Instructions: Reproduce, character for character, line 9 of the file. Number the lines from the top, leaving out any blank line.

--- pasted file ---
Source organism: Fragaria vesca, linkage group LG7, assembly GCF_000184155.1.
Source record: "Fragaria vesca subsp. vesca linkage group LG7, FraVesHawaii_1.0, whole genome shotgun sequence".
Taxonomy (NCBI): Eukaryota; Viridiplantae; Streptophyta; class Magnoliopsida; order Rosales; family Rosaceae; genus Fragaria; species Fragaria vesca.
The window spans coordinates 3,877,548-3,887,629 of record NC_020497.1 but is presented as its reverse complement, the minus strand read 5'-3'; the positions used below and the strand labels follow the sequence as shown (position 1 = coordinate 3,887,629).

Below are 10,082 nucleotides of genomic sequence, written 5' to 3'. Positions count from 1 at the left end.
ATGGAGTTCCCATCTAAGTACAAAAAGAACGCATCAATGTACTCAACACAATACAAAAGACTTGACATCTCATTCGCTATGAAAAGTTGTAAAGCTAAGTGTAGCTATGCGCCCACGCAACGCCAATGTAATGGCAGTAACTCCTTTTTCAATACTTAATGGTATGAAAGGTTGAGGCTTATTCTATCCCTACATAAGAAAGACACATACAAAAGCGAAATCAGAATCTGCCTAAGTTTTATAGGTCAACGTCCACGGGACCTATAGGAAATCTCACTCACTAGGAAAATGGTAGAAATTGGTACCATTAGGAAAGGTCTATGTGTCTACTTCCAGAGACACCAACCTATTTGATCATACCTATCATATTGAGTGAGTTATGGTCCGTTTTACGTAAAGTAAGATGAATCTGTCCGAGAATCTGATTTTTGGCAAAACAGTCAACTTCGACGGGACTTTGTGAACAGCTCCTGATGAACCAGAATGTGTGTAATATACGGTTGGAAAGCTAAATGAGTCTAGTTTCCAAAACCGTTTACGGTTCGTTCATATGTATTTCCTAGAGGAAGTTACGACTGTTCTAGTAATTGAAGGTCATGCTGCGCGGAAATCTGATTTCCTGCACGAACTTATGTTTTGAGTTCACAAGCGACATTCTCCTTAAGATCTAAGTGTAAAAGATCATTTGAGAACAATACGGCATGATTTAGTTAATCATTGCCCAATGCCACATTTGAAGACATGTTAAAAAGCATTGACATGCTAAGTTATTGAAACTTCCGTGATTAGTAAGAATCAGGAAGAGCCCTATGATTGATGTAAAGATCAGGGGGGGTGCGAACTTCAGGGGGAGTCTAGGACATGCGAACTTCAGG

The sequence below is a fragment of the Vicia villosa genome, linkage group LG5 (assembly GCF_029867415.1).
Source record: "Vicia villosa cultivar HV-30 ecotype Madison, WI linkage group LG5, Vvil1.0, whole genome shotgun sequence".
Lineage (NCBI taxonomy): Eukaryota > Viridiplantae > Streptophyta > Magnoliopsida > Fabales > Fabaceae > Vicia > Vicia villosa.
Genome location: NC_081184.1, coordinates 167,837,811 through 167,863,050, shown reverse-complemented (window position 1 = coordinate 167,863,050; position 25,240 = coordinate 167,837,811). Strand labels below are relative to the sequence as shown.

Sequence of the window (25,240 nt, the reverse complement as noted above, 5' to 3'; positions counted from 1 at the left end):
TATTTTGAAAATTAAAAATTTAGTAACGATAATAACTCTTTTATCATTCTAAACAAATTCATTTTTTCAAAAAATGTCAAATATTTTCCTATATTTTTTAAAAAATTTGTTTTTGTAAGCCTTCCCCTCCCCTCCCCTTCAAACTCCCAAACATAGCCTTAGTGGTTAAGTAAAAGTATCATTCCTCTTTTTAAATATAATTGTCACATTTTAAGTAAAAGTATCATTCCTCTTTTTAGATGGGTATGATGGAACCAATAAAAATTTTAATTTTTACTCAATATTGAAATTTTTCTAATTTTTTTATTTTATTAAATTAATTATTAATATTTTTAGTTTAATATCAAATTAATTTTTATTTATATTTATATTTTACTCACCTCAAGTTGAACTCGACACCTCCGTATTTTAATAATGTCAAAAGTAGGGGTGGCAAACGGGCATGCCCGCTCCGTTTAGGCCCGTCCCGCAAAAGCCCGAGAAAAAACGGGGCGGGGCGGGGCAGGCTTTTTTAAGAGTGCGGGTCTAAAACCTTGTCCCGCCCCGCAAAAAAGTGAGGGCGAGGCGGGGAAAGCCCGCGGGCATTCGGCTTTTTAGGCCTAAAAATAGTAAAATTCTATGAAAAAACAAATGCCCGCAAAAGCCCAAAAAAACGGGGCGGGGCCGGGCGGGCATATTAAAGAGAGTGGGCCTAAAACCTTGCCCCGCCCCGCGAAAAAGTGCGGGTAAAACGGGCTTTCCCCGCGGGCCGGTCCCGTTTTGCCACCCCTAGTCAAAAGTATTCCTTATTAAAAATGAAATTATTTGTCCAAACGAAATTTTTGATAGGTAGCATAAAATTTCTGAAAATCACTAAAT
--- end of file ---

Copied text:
Lineage (NCBI taxonomy): Eukaryota > Viridiplantae > Streptophyta > Magnoliopsida > Fabales > Fabaceae > Vicia > Vicia villosa.